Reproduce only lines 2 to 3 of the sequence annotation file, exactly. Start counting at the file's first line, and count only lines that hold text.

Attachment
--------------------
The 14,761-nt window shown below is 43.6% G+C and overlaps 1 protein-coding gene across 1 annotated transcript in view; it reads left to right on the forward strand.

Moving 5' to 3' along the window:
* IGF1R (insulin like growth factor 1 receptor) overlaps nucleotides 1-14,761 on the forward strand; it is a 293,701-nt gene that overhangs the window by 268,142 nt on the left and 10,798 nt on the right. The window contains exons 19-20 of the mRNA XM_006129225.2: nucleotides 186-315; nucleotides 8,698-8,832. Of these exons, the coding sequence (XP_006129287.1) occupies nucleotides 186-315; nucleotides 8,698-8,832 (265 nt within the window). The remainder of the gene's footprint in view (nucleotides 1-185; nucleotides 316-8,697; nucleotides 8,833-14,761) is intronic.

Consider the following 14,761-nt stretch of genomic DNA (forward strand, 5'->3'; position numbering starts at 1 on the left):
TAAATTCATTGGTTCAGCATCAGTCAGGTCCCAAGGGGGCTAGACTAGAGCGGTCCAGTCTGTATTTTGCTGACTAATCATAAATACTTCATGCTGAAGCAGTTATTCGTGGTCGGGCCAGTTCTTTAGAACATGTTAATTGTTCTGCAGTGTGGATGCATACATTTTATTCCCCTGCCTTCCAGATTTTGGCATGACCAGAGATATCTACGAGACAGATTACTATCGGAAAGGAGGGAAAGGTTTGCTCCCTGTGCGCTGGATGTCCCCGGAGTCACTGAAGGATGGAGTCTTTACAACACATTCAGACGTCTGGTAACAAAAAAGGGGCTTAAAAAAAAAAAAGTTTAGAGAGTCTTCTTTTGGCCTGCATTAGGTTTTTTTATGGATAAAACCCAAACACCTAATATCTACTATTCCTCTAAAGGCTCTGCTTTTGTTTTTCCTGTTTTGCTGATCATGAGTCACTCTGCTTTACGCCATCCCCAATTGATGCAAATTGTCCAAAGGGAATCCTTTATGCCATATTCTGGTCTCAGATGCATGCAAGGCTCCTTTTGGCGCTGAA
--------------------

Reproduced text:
Moving 5' to 3' along the window:
* IGF1R (insulin like growth factor 1 receptor) overlaps nucleotides 1-14,761 on the forward strand; it is a 293,701-nt gene that overhangs the window by 268,142 nt on the left and 10,798 nt on the right. The window contains exons 19-20 of the mRNA XM_006129225.2: nucleotides 186-315; nucleotides 8,698-8,832. Of these exons, the coding sequence (XP_006129287.1) occupies nucleotides 186-315; nucleotides 8,698-8,832 (265 nt within the window). The remainder of the gene's footprint in view (nucleotides 1-185; nucleotides 316-8,697; nucleotides 8,833-14,761) is intronic.